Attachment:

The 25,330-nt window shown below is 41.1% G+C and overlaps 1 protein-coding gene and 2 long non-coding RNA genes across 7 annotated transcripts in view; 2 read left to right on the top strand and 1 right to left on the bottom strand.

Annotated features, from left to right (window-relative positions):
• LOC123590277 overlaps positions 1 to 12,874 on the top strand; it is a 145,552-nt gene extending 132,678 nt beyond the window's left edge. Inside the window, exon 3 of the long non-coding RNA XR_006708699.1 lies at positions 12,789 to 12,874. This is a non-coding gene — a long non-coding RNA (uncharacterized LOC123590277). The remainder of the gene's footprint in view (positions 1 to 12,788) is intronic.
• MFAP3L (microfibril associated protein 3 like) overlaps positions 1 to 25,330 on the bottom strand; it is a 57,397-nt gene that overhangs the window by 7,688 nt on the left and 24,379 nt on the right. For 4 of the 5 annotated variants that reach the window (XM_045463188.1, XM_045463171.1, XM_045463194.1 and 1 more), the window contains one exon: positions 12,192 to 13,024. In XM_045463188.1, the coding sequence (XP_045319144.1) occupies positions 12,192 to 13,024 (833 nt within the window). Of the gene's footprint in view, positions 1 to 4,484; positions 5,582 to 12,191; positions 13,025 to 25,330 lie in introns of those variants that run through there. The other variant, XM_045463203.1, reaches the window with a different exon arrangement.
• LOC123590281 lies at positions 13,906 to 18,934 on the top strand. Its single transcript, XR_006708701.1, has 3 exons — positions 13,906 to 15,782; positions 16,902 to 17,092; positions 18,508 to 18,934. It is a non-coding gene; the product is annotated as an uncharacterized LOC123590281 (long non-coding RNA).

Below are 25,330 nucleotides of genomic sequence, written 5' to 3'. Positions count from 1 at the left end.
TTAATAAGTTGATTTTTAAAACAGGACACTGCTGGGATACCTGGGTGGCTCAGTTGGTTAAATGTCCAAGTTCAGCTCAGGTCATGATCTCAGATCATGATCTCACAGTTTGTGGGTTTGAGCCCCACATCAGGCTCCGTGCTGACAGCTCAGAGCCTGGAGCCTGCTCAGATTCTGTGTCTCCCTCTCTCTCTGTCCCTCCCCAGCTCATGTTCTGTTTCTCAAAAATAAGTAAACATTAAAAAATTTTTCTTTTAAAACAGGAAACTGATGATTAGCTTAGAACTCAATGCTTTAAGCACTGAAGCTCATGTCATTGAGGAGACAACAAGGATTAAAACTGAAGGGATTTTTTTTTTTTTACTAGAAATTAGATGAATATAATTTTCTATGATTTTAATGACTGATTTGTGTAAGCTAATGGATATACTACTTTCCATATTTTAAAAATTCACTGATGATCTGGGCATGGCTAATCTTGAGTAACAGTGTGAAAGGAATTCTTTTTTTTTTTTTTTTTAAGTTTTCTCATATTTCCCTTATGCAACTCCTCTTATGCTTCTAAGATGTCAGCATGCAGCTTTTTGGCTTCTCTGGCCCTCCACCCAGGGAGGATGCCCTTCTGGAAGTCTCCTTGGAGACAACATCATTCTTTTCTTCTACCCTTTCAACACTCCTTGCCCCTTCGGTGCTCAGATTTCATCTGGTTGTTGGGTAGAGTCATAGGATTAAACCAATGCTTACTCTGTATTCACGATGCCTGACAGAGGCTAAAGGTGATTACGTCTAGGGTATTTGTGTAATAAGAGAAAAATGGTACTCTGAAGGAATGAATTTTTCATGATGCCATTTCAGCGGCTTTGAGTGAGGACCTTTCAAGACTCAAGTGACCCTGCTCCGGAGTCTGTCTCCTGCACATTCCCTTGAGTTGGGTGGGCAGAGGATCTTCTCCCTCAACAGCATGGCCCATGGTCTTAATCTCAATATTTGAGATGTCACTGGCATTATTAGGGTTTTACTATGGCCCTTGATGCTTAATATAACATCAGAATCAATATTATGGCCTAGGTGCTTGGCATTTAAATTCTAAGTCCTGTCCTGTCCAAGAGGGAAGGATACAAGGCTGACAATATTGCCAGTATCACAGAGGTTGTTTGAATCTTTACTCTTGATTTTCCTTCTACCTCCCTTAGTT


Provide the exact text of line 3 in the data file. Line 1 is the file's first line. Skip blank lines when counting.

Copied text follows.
• LOC123590277 overlaps positions 1 to 12,874 on the top strand; it is a 145,552-nt gene extending 132,678 nt beyond the window's left edge. Inside the window, exon 3 of the long non-coding RNA XR_006708699.1 lies at positions 12,789 to 12,874. This is a non-coding gene — a long non-coding RNA (uncharacterized LOC123590277). The remainder of the gene's footprint in view (positions 1 to 12,788) is intronic.